Real Estate In The EuroZone - Is It Time To Invest?
There are seriously discounted quality properties out there, some of which offer significant potential for capital growth over the next five to seven years.
The recent financial turmoil in some of the countries within the eurozone has resulted in a detrimental, knock on effect on the value of property prices within some of these markets.
Well-publicised sovereign debt problems in Greece, Portugal and, more recently in Italy, together with global bank instability, has also meant that declining property values are not simply restricted to those countries immediately affected by the crisis.
In the year ending March 2011, property prices fell in Greece (down by 5.7%) and in Spain (4.6%), whilst other, albeit lesser, falls were also found in Portugal (1.8%) and in Italy (1.4%).
As the situation in the european property market remains fluid, it's also worth noting that some EU member countries have actually reported an increase in house prices during the same period.
Property prices in Switzerland and France, for example, made notable gains of 5.1% and 9.1% respectively. The market in France being fuelled by a buoyant market economy, boosted by very low interest rates.
The flip side to a declining market fall of course is that, despite the problems, the property price point is now at a level where some significant investment opportunities are available - especially for those with readily available cash to spend.
In order to invest wisely in the european property market, investors should measure their risk / reward investment opportunity on certain key indicators .
Whether buying for capital gain, rental yield or simply as a 2nd home, the decision of when to buy and where remains the same.
If buying from outside of the Eurozone, your local currency to the Euro can fluctuate as much as up to 25% within a matter of weeks. Talking to currency professionals can help you assess the currency futures market which, in turn, could save you thousands of euros on the purchase price of your investment.
Eurozone interest rates remain low, but many countries continue to face mortgage constraints. Buying with cash can offer you a significant negotiating advantage.
It pays to monitor legal changes -such as the recent French government move, now subject to a U-turn, to apply capital gains tax to second homes. Or the Spanish government’s proposed new asset-based, real estate tax. You can keep right up to date by talking to professionals and subscribing to online property news feeds. Always take legal advice as to how changes in the law may affect your real estate investment strategy.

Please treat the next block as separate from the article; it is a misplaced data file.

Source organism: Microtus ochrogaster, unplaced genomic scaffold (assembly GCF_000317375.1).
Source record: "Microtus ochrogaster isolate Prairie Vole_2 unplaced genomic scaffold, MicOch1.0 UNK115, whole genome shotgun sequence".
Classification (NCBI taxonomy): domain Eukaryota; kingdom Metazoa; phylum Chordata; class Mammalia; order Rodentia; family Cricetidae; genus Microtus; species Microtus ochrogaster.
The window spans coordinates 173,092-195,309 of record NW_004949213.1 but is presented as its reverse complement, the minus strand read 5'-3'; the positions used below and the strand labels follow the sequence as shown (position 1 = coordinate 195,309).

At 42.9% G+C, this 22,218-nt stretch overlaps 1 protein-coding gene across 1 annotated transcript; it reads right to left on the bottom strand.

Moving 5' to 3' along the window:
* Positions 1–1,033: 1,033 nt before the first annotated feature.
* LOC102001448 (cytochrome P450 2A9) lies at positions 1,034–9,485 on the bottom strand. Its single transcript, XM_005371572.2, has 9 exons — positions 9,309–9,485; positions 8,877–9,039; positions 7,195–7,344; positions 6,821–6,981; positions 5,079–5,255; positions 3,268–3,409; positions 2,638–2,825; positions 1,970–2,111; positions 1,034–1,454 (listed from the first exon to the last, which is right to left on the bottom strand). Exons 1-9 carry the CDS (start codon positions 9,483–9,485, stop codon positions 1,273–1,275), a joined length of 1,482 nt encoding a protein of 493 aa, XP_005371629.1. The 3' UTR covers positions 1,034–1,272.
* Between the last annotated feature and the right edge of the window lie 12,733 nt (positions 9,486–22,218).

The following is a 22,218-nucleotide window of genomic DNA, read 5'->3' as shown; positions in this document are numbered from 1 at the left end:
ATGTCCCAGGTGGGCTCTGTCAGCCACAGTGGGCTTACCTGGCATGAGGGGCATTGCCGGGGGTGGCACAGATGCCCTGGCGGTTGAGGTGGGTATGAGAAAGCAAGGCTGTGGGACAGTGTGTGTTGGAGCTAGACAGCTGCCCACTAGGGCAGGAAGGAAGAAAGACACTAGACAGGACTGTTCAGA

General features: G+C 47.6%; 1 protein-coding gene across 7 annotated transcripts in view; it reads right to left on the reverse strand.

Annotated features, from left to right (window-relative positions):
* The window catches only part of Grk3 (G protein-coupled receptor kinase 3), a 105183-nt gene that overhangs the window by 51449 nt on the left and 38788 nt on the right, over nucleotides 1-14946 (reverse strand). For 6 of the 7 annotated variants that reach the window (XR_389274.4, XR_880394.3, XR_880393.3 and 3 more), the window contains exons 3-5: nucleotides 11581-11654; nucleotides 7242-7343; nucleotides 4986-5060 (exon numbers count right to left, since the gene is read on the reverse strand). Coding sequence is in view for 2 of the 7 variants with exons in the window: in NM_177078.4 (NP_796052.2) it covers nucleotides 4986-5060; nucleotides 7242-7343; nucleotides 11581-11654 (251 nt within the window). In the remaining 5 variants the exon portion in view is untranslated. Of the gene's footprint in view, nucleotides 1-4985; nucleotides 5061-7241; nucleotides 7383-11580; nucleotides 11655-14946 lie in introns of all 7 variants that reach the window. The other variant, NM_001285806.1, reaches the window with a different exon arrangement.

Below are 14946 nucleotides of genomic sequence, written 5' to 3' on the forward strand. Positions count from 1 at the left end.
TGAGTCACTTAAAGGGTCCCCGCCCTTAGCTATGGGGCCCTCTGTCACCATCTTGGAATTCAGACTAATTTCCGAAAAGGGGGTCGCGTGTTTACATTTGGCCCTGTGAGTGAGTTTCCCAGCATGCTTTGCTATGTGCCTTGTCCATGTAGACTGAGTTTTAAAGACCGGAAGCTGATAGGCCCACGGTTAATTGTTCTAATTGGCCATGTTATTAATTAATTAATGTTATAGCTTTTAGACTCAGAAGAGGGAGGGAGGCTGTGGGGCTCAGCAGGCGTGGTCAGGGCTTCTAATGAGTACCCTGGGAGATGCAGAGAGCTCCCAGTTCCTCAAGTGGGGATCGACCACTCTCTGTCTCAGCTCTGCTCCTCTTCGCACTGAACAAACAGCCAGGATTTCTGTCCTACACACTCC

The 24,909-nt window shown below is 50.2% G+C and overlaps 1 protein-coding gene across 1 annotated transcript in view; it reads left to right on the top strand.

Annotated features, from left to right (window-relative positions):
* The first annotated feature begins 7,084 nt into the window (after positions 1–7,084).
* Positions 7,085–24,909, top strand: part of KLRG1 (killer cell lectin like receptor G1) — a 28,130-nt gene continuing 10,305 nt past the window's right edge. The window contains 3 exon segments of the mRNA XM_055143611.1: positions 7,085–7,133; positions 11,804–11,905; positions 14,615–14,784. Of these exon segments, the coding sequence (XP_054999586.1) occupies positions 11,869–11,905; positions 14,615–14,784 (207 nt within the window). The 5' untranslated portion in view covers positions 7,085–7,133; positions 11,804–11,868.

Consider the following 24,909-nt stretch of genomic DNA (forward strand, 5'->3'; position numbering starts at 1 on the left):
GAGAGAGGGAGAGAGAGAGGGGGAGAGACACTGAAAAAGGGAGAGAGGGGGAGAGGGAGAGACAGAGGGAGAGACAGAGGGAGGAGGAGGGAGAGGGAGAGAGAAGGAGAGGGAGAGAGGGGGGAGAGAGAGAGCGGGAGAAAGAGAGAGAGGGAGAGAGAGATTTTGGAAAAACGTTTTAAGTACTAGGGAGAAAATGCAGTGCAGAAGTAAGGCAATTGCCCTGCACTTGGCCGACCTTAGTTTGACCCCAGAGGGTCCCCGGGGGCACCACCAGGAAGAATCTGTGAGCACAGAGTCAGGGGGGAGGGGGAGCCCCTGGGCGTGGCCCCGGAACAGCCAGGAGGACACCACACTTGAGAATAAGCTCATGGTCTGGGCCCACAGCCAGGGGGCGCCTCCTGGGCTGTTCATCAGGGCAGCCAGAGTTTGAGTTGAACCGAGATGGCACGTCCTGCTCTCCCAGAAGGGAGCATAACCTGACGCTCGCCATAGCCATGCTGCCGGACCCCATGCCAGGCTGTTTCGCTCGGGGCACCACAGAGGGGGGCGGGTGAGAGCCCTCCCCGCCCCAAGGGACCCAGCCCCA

Many high-end eurozone properties are being heavily discounted, sometimes by as much as up to 30 per cent from their original asking price. This is because owners can still make a profit on the sale, even if there have been some favourable movements in currency exchange rates. Most of the european wide property websites have a good range of discounted properties, and these should be your starting point. In Spain, for example, there are reports of experienced property investors buying multiple units at up to 50 per cent off 2007 prices. It is worth pointing out however that, despite the fall in the market, many high-end properties across the eurozone have continued to maintain their value over recent years despite properties in their immediate vicinity falling in value.
Think outside the box
Of course, we all know the hot spots - Côte d’Azur, Marbella, Malaga Province, the Balearics and the Algarve – but have you thought of investing in somewhere like the Canary Islands? These islands have excellent air links, all-year-round sunshine, a wide variety of spectacular landscapes, golf courses and a range of fabulous properties across all price ranges.
Buying a property in an area that is not currently en-vogue may not mean that it doesn't have value. Many forgotten destinations, such as the canaries, offer great value to investors especially when they're not the latest in-destination.
Check the tourism figures
If you’re looking for rental income from your investment, you need to research the tourist market. Is the country, or region, served by a good number of airlines? Are tourist numbers moving in the right direction? Despite the financial uncertainty, tourist numbers for Spain are actually up 2.9 percent in the first quarter of 2011. And June 2011 saw Portugal’s tourist spend up 10.3 percent over 2010 figures – the best ever June figures.
Recent reports have indicated that, barring major setbacks, the final months of 2011 could see current, reduced real estate sales replaced by more confident activity and an increase in sales generally
Take a professional approach
When it comes to investing in a eurozone property, the watchwords are: understand the financial situation and the variations across the continent, check currency fluctuations and trends, visit eurozone property websites to identify the heavily discounted properties and take as much professional advice as possible.
The time is right
This is a time of opportunity. There are seriously discounted quality properties out there, some of which offer significant potential for capital growth over the next five to seven years.
In the meantime you can always holiday or long term let your property to provide month on month rental income. This will contribute to your return on investment (ROI) as the property's capital increases.
Finally, as in any investment situation, always be ready to move quickly and decisively when the opportunity arises.